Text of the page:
Misery Loves Comedy

I wanted to talk about two things that sound like opposites but actually go hand in hand: depression and comedy. Every good comedian knows the equation. Tragedy + Time = Comedy. There's another saying that "Misery loves Comedy". It's weird how those three words shouldn't be caught dead next to each other, but there it is. It's probably no surprise to anyone that I struggle with depression. And to those who didn't know, Surprise! Actually, I think that's good because I've been working hard on hiding my emotions years before Elsa!

So, let's begin at the beginning: what does it mean to be depressed? This is a tough question to answer, because those antidepressant commercials and memes do a good job of depicting it. The difference is that I actually feel that, usually without the set up. Having asthma, I don't know what it's like to run around for more than ten minutes straight without my lungs suffocating, so I don't really know what it's like for normal people. Likewise, I don't know how other people's brains and emotions work. I know that people with depression have different symptoms and degrees, so I can only talk about my own depression. My depression is portrayed by just feeling down. It's just me looking around and thinking to myself, "what's the use?" And "Whatever, I don't care." It's just self-pity and cynicism. According to psychologists, it's not a disease unless these things negatively affect your life. Here are some examples of how my life is negatively affected by my depression: "Why get up? I don't have to be at work until _____" "Why start looking for career-type jobs? They're not looking for me" "I'm probably going to be alone forever, because people won't want to be my friend, let alone a girl to be my girlfriend!" "I'm tens of thousands of dollars in debt. There's no way I'm moving out of my parents' house and there's no way they're moving out of this crappy house we're stuck in." "There's no way I'll ever lose this stupid gut I have, because working out is a pain (literally and figuratively) in my chest and muscles and takes time I don't have out of every day." "Why not finish off the pizza? It's just going in the garbage if I don't."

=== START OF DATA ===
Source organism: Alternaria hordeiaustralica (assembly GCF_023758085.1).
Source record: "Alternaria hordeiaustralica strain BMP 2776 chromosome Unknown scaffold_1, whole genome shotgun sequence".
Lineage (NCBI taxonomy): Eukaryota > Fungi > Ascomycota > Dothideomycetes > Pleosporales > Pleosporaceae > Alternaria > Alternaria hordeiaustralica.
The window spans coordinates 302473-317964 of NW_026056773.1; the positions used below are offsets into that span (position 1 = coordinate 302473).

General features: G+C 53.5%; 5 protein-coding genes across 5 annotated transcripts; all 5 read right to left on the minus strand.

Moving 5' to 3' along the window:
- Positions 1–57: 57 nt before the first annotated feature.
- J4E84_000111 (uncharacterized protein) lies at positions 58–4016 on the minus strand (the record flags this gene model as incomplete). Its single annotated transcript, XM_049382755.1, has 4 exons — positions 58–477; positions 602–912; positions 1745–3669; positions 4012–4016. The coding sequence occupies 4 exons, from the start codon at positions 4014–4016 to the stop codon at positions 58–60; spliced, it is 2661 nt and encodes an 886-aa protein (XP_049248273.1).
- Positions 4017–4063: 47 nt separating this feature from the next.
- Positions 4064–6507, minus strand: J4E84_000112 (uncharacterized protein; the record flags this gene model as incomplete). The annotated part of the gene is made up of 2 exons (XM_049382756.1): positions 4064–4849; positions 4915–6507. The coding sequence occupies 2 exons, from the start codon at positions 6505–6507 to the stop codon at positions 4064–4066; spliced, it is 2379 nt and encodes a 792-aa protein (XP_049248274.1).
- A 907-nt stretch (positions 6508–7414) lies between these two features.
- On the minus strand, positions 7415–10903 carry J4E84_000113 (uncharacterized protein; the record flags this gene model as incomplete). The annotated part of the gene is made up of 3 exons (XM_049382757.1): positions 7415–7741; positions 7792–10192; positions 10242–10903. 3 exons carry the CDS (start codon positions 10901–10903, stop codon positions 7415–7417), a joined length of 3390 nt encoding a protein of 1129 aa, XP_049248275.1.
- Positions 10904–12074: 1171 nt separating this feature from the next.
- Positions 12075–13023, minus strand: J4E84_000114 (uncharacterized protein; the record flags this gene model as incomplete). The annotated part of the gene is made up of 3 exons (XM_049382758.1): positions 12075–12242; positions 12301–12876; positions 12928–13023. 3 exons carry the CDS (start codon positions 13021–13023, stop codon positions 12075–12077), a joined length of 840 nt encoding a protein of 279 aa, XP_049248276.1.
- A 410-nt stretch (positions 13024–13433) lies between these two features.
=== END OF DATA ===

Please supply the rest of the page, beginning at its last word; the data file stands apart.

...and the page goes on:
I will stop here, but you can get how this may not be the healthiest lifestyle. A keen reader might notice a pattern in the way my mind works: it's very logical. And that's what makes my depression so dangerous! It might not be the best logic, but I don't think these things without evidence behind it. That's what cements these thoughts into my head and makes it hard to get out of it. Fortunately, this is a very mental depression that only affects me inwards. I've never even felt the slightest desire to self-harm, or overeat (more than usual), or drink, or pop pills, or anything crazy like that. For me, it's all internal. So, how have I been able to tame my depression? Well, it ranges to different things every time, but before I explain what I do, I should talk about why my depression peaks its head out every now and then? (You know, as I wrote that that's sentence, I realized how similar it is to Naruto with the nine-tailed fox demon sealed inside of him. Later on, I'll talk about how to tap into depression to make it work for me. Also like Naruto!)